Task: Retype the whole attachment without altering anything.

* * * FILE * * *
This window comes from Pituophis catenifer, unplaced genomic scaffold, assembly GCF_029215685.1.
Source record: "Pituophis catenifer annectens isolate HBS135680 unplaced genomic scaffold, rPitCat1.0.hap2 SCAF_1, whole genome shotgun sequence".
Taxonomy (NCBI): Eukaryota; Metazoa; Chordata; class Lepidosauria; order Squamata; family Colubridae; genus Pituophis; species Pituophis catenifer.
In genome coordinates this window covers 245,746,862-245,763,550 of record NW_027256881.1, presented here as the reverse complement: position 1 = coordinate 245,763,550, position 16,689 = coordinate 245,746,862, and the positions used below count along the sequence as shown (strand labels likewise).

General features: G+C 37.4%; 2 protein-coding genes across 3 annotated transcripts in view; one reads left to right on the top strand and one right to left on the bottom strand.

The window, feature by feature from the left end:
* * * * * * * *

This window comes from Pituophis catenifer, unplaced genomic scaffold, assembly GCF_029215685.1.
Source record: "Pituophis catenifer annectens isolate HBS135680 unplaced genomic scaffold, rPitCat1.0.hap2 SCAF_1, whole genome shotgun sequence".
Taxonomy (NCBI): Eukaryota; Metazoa; Chordata; class Lepidosauria; order Squamata; family Colubridae; genus Pituophis; species Pituophis catenifer.
In genome coordinates this window covers 245,746,862-245,763,550 of record NW_027256881.1, presented here as the reverse complement: position 1 = coordinate 245,763,550, position 16,689 = coordinate 245,746,862, and the positions used below count along the sequence as shown (strand labels likewise).

General features: G+C 37.4%; 2 protein-coding genes across 3 annotated transcripts in view; one reads left to right on the top strand and one right to left on the bottom strand.

The window, feature by feature from the left end: